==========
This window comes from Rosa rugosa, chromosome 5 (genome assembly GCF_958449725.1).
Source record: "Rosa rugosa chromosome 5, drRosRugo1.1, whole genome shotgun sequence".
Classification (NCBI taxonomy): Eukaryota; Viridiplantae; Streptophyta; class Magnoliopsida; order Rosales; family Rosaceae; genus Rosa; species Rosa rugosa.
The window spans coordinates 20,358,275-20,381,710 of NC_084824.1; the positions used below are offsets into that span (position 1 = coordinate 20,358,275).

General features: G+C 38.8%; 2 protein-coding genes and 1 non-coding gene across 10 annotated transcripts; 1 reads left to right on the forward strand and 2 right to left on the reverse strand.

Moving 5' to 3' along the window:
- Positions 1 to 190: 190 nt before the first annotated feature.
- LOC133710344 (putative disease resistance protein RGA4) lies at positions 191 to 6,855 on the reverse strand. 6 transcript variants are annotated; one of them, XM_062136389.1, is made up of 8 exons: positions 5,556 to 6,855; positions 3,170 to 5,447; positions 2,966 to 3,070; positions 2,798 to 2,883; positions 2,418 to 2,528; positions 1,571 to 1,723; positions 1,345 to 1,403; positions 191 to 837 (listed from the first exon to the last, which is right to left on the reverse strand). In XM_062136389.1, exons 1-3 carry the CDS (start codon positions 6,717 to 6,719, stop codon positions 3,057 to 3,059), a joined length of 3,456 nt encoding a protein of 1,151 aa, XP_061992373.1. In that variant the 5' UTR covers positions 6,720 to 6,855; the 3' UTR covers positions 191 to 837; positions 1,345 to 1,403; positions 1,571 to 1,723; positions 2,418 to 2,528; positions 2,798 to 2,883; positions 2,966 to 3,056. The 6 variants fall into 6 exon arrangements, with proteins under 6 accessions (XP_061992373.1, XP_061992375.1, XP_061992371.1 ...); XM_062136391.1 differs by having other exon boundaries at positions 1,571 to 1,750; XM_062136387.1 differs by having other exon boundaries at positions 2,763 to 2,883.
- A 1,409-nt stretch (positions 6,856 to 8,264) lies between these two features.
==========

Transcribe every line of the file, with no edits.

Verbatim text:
This window comes from Rosa rugosa, chromosome 5 (genome assembly GCF_958449725.1).
Source record: "Rosa rugosa chromosome 5, drRosRugo1.1, whole genome shotgun sequence".
Classification (NCBI taxonomy): Eukaryota; Viridiplantae; Streptophyta; class Magnoliopsida; order Rosales; family Rosaceae; genus Rosa; species Rosa rugosa.
The window spans coordinates 20,358,275-20,381,710 of NC_084824.1; the positions used below are offsets into that span (position 1 = coordinate 20,358,275).

General features: G+C 38.8%; 2 protein-coding genes and 1 non-coding gene across 10 annotated transcripts; 1 reads left to right on the forward strand and 2 right to left on the reverse strand.

Moving 5' to 3' along the window:
- Positions 1 to 190: 190 nt before the first annotated feature.
- LOC133710344 (putative disease resistance protein RGA4) lies at positions 191 to 6,855 on the reverse strand. 6 transcript variants are annotated; one of them, XM_062136389.1, is made up of 8 exons: positions 5,556 to 6,855; positions 3,170 to 5,447; positions 2,966 to 3,070; positions 2,798 to 2,883; positions 2,418 to 2,528; positions 1,571 to 1,723; positions 1,345 to 1,403; positions 191 to 837 (listed from the first exon to the last, which is right to left on the reverse strand). In XM_062136389.1, exons 1-3 carry the CDS (start codon positions 6,717 to 6,719, stop codon positions 3,057 to 3,059), a joined length of 3,456 nt encoding a protein of 1,151 aa, XP_061992373.1. In that variant the 5' UTR covers positions 6,720 to 6,855; the 3' UTR covers positions 191 to 837; positions 1,345 to 1,403; positions 1,571 to 1,723; positions 2,418 to 2,528; positions 2,798 to 2,883; positions 2,966 to 3,056. The 6 variants fall into 6 exon arrangements, with proteins under 6 accessions (XP_061992373.1, XP_061992375.1, XP_061992371.1 ...); XM_062136391.1 differs by having other exon boundaries at positions 1,571 to 1,750; XM_062136387.1 differs by having other exon boundaries at positions 2,763 to 2,883.
- A 1,409-nt stretch (positions 6,856 to 8,264) lies between these two features.